Loneliness is a powerful shadow that clouds our judgment.
By John O’Sullivan and Michael VanBruaene
It’s common for managers and leaders to feel alone. When we make decisions, particularly those for which there is no easy answer and the outcome is uncertain, we gather information, discuss the issue with colleagues and weigh alternatives. And depending on the nature of the decision we may have to be alone with our thoughts to make the decision. However, feeling lonely is different than being alone. When we experience loneliness there can be harmful repercussions to our organizations. Loneliness is a signal that it’s time for introspection.
Being alone as a decision-maker comes with the job. It’s normal and in some situations desirable. Even though you’ve successfully gathered a great team, many decisions require that you, and you alone, make them. Not someone else.
The fact that you’re making the decision means that it’s likely an important decision, otherwise someone else could make it. You sit in the chair and there are no others of equal standing in the organization, regardless of how non-hierarchical it is, to make this decision. You are alone, and that is as it should be.
Loneliness is a powerful shadow, a cloud that envelops us, significantly affecting how we perceive our work place and colleagues, and even our family. It can settle upon us with a feeling of estrangement and alienation, of being adrift from our normal routine and organizational position. We might feel that we’re no longer important to the organization.
When we’re lonely it’s common to feel fatigued or distracted, experience self-doubt or feel we’re not worthy of our position. It can be a likely culprit when we’re feeling inordinately impatient with just about everything and everyone. And sometimes we just feel creepy and uneasy about ourselves, our life and our work.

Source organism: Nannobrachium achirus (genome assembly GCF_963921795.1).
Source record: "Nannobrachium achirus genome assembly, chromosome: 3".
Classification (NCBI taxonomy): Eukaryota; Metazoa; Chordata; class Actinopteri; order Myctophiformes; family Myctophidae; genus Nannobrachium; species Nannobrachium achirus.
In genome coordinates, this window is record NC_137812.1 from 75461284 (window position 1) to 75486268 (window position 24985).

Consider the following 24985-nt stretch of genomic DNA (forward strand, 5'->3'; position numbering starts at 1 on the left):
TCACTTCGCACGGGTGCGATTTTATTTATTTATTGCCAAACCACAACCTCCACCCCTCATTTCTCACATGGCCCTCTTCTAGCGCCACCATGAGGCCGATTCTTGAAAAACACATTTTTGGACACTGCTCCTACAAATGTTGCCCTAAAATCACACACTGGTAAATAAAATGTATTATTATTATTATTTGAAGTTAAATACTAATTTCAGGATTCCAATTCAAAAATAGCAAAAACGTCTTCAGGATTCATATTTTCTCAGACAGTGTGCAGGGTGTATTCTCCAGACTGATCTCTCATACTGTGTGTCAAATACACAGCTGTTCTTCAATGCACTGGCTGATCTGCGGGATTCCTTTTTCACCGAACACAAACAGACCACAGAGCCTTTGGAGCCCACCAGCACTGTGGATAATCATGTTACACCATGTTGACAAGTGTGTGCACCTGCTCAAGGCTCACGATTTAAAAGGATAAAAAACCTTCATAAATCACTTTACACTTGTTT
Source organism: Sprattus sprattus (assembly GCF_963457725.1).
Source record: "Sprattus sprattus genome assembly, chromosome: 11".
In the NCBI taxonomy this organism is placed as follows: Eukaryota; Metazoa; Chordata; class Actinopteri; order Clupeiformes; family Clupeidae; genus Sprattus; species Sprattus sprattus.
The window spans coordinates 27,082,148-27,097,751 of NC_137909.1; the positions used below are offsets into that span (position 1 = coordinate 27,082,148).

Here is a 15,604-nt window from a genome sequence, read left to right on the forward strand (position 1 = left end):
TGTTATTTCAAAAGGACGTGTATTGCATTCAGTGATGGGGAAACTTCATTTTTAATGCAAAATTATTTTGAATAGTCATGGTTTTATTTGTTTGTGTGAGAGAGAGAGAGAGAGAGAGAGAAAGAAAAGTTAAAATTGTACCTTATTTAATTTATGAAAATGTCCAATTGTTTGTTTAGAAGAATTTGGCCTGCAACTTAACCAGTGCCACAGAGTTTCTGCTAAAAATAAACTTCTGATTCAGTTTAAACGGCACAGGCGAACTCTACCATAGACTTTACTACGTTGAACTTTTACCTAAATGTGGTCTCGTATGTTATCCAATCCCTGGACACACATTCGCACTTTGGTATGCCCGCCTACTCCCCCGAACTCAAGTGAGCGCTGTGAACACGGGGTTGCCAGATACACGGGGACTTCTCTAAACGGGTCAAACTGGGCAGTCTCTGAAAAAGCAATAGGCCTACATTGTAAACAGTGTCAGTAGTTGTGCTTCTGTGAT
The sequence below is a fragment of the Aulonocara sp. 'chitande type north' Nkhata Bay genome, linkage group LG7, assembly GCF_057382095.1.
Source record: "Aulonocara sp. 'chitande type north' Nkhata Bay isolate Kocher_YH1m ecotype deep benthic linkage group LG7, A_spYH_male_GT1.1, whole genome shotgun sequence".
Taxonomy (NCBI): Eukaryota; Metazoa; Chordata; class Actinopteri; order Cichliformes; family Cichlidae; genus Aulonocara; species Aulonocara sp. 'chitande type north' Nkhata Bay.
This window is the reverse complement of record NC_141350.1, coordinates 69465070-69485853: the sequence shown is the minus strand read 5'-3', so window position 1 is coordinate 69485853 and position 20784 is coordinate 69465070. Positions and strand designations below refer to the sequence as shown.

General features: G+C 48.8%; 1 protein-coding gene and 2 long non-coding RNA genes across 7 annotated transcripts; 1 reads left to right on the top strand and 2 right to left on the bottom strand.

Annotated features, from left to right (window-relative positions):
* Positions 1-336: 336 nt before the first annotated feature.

Loneliness can occur at just about any time, but tends to be more prevalent during times of crisis or when there’s an inordinate amount of day-to-day pressure on the organization whether from within or without. It can also occur when we’re considering a departure from our organization and we sense that a significant aspect of how we see ourselves will unravel.
Failure to confront loneliness can result in a loss of perspective and presence, two of the most important attributes of a credible manager and leader. Our difficulty affects others and the entire organization for which we are responsible. When we feel lonely we become disconnected from our responsibilities and just go through the motions of work. Our effectiveness as a manager/leader suffers.
Doing Something About Our Loneliness
Loneliness has to be recognized and addressed. We can’t always get past it easily. Our tendency too often is to “soldier on,” believing that we’ll get past the loneliness and all that it entails by simply working. We focus primarily on specific and relatively easy tasks and decisions, and not the important, and more difficult, decision-making. Whether it’s a relatively simple or difficult decision it can be impaired by the pervading shadow of loneliness.